National Geographic broadcasts fictional docudrama "American Blackout" Oct. 27
“American Blackout” is a fictionalized National Geographic Channel docudrama that imagines the story of a national power failure in the United States caused by a cyberattack — told over 10 days. It’s scheduled for television broadcast on Sunday, October 27. For more information about “American Blackout,” read on.
Remember, it’s fiction - technically science fiction. Here’s what we’re doing to make sure this scenario stays fictional:
Our national association has a research arm called Cooperative Research Network (CRN). CRN has been very actively involved in cutting-edge research to improve utility sector cybersecurity. A couple of weeks ago, the Department of Energy awarded CRN $3.6 million to develop cybersecurity management tools that will be available to the nation’s network of co-ops.
CRN is working with Honeywell Corporation, Carnegie Mellon University and Cigital on this project. You can find out more about our cybersecurity program on NRECA.coop.
· Filmed as a fictional docudrama, National Geographic Channel’s “American Blackout” depicts the first 10 days immediately following a nationwide blackout caused by a cyber attack that takes down the entire electric power grid.
· The movie focuses on several different storylines of how people deal with the blackout. The movie is presented in “real time” by using video clips from recent events, like Superstorm Sandy, Hurricane Katrina, the 2003 Eastern US blackout, and footage of President Obama speaking to the country during Superstorm Sandy.
· The movie is intended to appear real, and it is presented in such a way that some could be confused as to whether or not this is a real event. Information and video clips from the movie can be found here: http://channel.
You should also know:
· This fictional movie presents a total electric grid failure which is highly unlikely in the real world based on the current design and operation of the grid.
· Electric cooperatives take cybersecurity seriously; they have and will continue to take significant steps to protect the reliability and security of the electric system – transmission, generation and distribution.
· Thanks to a grant from the Department of Energy, the Cooperative Research Network is developing an advanced cybersecurity management tool that will be accessible to small, remote utilities.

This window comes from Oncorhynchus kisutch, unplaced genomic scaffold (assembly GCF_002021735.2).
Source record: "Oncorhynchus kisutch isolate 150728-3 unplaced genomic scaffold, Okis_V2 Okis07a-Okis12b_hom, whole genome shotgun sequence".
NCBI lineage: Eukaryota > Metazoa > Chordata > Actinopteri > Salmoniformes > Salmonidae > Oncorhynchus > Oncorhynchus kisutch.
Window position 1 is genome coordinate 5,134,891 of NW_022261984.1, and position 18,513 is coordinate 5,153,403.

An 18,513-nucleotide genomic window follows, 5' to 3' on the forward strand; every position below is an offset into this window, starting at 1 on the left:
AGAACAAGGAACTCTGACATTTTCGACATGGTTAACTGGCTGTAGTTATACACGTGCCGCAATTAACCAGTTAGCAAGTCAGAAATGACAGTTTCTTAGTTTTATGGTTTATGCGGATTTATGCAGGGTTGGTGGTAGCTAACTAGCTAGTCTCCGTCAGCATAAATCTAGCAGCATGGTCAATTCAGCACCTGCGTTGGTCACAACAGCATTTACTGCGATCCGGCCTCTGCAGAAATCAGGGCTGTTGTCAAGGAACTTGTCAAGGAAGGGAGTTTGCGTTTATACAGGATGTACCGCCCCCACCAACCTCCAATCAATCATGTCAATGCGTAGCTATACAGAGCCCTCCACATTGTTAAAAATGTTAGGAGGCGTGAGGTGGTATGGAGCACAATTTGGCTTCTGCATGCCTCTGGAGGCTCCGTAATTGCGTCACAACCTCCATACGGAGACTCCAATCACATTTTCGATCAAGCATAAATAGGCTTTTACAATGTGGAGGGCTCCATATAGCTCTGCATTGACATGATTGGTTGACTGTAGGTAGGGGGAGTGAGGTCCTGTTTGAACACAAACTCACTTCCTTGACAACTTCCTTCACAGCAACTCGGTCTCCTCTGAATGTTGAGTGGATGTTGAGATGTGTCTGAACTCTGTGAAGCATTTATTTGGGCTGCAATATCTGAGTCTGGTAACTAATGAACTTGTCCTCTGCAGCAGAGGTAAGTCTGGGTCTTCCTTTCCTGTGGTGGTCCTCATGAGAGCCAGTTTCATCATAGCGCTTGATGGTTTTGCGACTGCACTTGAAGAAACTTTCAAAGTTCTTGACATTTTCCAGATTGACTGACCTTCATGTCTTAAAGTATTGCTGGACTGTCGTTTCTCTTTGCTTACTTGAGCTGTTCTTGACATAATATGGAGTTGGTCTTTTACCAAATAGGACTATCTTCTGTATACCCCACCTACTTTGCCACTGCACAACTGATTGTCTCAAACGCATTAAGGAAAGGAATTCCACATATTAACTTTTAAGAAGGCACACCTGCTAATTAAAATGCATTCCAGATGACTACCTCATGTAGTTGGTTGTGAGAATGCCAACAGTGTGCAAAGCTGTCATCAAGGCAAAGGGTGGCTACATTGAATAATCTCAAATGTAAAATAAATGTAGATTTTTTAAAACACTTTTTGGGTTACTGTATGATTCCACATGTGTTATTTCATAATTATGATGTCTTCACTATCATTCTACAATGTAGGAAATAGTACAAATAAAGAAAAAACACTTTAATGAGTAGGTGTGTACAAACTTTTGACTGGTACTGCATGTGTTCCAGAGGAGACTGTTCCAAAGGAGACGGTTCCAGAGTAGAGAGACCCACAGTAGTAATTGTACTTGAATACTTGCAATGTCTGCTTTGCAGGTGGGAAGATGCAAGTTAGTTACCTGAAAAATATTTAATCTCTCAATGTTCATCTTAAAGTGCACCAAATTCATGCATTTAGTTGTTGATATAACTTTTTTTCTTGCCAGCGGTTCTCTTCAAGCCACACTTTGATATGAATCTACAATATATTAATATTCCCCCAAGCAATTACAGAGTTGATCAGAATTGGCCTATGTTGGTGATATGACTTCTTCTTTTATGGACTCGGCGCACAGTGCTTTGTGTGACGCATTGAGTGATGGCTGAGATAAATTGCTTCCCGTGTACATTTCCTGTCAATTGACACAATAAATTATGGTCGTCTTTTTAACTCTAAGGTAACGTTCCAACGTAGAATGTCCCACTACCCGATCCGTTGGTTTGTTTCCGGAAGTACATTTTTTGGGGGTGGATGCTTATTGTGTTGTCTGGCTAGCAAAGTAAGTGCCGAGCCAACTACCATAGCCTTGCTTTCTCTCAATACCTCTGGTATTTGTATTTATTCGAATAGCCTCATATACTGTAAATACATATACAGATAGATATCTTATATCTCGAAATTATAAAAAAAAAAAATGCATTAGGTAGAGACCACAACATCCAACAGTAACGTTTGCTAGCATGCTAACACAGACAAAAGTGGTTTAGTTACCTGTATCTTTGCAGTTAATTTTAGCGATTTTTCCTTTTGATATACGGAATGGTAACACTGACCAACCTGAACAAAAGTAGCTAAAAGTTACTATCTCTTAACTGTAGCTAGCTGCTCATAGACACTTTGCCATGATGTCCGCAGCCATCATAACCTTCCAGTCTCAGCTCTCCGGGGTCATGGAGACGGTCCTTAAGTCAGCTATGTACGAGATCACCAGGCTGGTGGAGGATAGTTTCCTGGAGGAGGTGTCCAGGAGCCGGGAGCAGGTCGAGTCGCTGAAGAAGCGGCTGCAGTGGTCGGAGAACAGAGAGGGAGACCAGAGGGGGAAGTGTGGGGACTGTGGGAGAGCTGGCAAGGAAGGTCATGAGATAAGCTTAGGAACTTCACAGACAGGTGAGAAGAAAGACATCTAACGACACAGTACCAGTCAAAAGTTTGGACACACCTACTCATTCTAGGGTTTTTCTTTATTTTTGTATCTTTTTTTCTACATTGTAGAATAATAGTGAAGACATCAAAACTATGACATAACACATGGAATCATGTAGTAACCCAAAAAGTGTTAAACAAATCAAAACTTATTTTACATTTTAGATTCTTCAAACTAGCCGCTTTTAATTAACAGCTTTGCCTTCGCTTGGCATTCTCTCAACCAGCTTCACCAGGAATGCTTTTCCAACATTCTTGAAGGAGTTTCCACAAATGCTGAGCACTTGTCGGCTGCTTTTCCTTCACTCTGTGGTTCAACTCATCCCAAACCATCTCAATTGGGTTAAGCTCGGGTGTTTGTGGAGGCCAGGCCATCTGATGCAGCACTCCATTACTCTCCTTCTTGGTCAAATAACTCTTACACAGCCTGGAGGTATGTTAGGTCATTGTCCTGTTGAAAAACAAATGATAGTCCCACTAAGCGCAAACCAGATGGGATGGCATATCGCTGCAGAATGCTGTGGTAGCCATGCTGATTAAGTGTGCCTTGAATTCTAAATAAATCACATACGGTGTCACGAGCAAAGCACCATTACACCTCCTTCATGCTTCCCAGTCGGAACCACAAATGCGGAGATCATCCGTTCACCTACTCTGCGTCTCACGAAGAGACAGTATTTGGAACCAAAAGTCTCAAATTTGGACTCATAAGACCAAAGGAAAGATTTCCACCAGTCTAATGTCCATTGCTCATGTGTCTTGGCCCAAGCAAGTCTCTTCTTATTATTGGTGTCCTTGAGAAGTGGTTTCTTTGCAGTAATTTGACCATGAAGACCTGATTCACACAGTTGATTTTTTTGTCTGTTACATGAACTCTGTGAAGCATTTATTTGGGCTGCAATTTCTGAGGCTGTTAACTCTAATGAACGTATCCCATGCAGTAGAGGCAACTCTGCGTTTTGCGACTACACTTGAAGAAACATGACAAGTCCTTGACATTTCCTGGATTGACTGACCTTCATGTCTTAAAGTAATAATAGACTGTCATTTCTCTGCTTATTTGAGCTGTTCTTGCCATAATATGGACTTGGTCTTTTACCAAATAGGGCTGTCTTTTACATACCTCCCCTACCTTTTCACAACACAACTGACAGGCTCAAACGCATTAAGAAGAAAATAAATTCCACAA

· Electric cooperatives are partnering with federal agencies, including the Department of Energy and Homeland Security, to research threats, strengthen security measures and mitigate risk.
· Electric cooperatives devote significant resources to preventing outages, and are continually improving response and recovery procedures for when outages do occur, regardless of the cause.
· Thanks to a grant from the Department of Energy, the Cooperative Research Network is developing cloud-based software that will make advanced cybersecurity technology accessible to small, remote utilities.
· Electric utilities, including co-ops, that own and operate critical infrastructure assets follow mandatory cybersecurity standards that are subject to fines by regulatory agencies of up to $1 million per day per violation.
In case you miss the airing, here’s what you need to know:
· The movie is fictional and is not real.
· The movie’s fictional cyber attack causes significant physical damage to the U.S. electric utility infrastructure that within a day causes a cascading effect that brings down the entire grid.
· The attack causes transformers of all sizes (pole-mounted and at substations) to explode.
· The film does not identify the source of the attack.
· Throughout the film, there are dramatic scenes of physical destruction and a rapid deterioration of social order.
· In the film’s final 2 minutes (day 10), authorities announce they have “isolated the malicious code that took down the grid” and a “system-wide reboot is starting.” It also states that it will be months before all physical assets that were damaged in the attack are restored.
· A subtext to the movie appears to be that individuals and organizations need to plan for catastrophic events and to take comprehensive preparedness measures before disasters occur.